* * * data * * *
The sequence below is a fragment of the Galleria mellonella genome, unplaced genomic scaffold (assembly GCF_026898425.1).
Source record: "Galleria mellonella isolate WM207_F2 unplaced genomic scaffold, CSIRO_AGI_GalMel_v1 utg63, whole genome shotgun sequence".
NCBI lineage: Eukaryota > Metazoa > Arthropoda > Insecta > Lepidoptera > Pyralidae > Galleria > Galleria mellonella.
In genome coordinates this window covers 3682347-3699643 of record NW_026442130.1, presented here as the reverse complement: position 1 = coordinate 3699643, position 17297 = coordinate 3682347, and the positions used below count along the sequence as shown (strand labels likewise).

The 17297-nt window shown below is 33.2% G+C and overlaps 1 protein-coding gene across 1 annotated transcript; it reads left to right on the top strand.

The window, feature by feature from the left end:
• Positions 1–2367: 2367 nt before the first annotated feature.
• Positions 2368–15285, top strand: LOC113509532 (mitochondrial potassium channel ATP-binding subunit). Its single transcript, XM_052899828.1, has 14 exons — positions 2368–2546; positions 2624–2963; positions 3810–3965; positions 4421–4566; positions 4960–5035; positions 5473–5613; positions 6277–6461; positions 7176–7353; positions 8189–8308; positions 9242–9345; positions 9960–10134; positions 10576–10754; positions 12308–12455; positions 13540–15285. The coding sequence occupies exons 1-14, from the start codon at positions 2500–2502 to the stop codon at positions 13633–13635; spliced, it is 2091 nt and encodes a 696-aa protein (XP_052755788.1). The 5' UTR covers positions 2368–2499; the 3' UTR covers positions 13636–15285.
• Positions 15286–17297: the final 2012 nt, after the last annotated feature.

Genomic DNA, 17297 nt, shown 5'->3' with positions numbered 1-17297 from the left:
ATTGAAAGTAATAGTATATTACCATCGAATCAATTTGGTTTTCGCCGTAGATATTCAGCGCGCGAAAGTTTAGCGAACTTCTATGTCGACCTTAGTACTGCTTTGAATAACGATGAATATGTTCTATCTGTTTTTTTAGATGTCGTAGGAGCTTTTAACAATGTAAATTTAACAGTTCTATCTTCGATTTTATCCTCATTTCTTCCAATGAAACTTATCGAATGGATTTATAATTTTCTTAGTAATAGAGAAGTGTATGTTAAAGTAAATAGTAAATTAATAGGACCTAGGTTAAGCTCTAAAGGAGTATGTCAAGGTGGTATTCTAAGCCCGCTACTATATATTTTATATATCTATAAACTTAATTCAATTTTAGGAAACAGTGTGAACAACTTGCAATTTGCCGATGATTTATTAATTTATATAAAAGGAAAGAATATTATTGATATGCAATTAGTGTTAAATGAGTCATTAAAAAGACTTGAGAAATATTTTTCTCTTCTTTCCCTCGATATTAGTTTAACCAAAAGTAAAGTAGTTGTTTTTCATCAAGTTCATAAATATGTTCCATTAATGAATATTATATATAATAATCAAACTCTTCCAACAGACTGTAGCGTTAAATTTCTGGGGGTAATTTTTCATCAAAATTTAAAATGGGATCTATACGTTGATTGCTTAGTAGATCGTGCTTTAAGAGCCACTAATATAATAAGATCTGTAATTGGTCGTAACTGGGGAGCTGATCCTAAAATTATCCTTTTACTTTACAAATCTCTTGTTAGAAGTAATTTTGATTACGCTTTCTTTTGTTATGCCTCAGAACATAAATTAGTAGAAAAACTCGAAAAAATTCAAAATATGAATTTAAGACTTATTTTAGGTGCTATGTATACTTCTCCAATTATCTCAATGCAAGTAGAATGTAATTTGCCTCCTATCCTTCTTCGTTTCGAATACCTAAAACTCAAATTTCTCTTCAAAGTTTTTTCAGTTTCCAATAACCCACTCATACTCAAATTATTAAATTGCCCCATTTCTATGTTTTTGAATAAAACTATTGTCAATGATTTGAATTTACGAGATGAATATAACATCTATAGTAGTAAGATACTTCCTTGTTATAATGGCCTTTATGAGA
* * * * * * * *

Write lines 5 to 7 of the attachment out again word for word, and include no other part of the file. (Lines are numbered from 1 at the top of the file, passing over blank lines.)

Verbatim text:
The 17297-nt window shown below is 33.2% G+C and overlaps 1 protein-coding gene across 1 annotated transcript; it reads left to right on the top strand.

The window, feature by feature from the left end:
• Positions 1–2367: 2367 nt before the first annotated feature.